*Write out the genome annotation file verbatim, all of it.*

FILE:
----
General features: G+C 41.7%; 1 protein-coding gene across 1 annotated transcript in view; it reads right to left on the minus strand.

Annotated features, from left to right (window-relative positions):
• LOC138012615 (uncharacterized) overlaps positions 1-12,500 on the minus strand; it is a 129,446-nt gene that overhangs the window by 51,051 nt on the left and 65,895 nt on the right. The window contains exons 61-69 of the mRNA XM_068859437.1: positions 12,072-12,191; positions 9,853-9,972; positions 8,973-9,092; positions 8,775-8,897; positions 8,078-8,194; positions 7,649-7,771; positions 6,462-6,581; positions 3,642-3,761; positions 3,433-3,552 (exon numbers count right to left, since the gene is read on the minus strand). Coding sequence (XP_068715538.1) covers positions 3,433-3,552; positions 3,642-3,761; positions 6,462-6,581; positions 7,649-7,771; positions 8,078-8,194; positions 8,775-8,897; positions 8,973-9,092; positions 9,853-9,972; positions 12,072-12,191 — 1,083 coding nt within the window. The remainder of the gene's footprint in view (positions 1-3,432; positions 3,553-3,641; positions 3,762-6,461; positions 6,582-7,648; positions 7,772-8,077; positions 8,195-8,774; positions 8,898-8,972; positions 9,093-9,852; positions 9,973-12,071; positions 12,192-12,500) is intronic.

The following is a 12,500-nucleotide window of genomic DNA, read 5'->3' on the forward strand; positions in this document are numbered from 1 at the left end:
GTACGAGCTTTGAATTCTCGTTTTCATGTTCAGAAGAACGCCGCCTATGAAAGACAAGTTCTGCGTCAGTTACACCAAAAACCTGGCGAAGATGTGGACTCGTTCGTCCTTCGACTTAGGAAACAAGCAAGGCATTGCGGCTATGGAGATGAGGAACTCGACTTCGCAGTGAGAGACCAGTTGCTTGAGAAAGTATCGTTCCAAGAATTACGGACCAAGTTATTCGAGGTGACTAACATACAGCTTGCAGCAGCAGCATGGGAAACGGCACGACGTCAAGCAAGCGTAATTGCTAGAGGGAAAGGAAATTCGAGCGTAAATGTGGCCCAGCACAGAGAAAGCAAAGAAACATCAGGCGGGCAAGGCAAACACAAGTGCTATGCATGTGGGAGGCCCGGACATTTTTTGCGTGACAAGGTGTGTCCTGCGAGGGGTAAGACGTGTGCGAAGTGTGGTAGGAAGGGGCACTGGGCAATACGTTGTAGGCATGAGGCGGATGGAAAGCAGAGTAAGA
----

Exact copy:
General features: G+C 41.7%; 1 protein-coding gene across 1 annotated transcript in view; it reads right to left on the minus strand.

Annotated features, from left to right (window-relative positions):
• LOC138012615 (uncharacterized) overlaps positions 1-12,500 on the minus strand; it is a 129,446-nt gene that overhangs the window by 51,051 nt on the left and 65,895 nt on the right. The window contains exons 61-69 of the mRNA XM_068859437.1: positions 12,072-12,191; positions 9,853-9,972; positions 8,973-9,092; positions 8,775-8,897; positions 8,078-8,194; positions 7,649-7,771; positions 6,462-6,581; positions 3,642-3,761; positions 3,433-3,552 (exon numbers count right to left, since the gene is read on the minus strand). Coding sequence (XP_068715538.1) covers positions 3,433-3,552; positions 3,642-3,761; positions 6,462-6,581; positions 7,649-7,771; positions 8,078-8,194; positions 8,775-8,897; positions 8,973-9,092; positions 9,853-9,972; positions 12,072-12,191 — 1,083 coding nt within the window. The remainder of the gene's footprint in view (positions 1-3,432; positions 3,553-3,641; positions 3,762-6,461; positions 6,582-7,648; positions 7,772-8,077; positions 8,195-8,774; positions 8,898-8,972; positions 9,093-9,852; positions 9,973-12,071; positions 12,192-12,500) is intronic.

The following is a 12,500-nucleotide window of genomic DNA, read 5'->3' on the forward strand; positions in this document are numbered from 1 at the left end:
GTACGAGCTTTGAATTCTCGTTTTCATGTTCAGAAGAACGCCGCCTATGAAAGACAAGTTCTGCGTCAGTTACACCAAAAACCTGGCGAAGATGTGGACTCGTTCGTCCTTCGACTTAGGAAACAAGCAAGGCATTGCGGCTATGGAGATGAGGAACTCGACTTCGCAGTGAGAGACCAGTTGCTTGAGAAAGTATCGTTCCAAGAATTACGGACCAAGTTATTCGAGGTGACTAACATACAGCTTGCAGCAGCAGCATGGGAAACGGCACGACGTCAAGCAAGCGTAATTGCTAGAGGGAAAGGAAATTCGAGCGTAAATGTGGCCCAGCACAGAGAAAGCAAAGAAACATCAGGCGGGCAAGGCAAACACAAGTGCTATGCATGTGGGAGGCCCGGACATTTTTTGCGTGACAAGGTGTGTCCTGCGAGGGGTAAGACGTGTGCGAAGTGTGGTAGGAAGGGGCACTGGGCAATACGTTGTAGGCATGAGGCGGATGGAAAGCAGAGTAAGA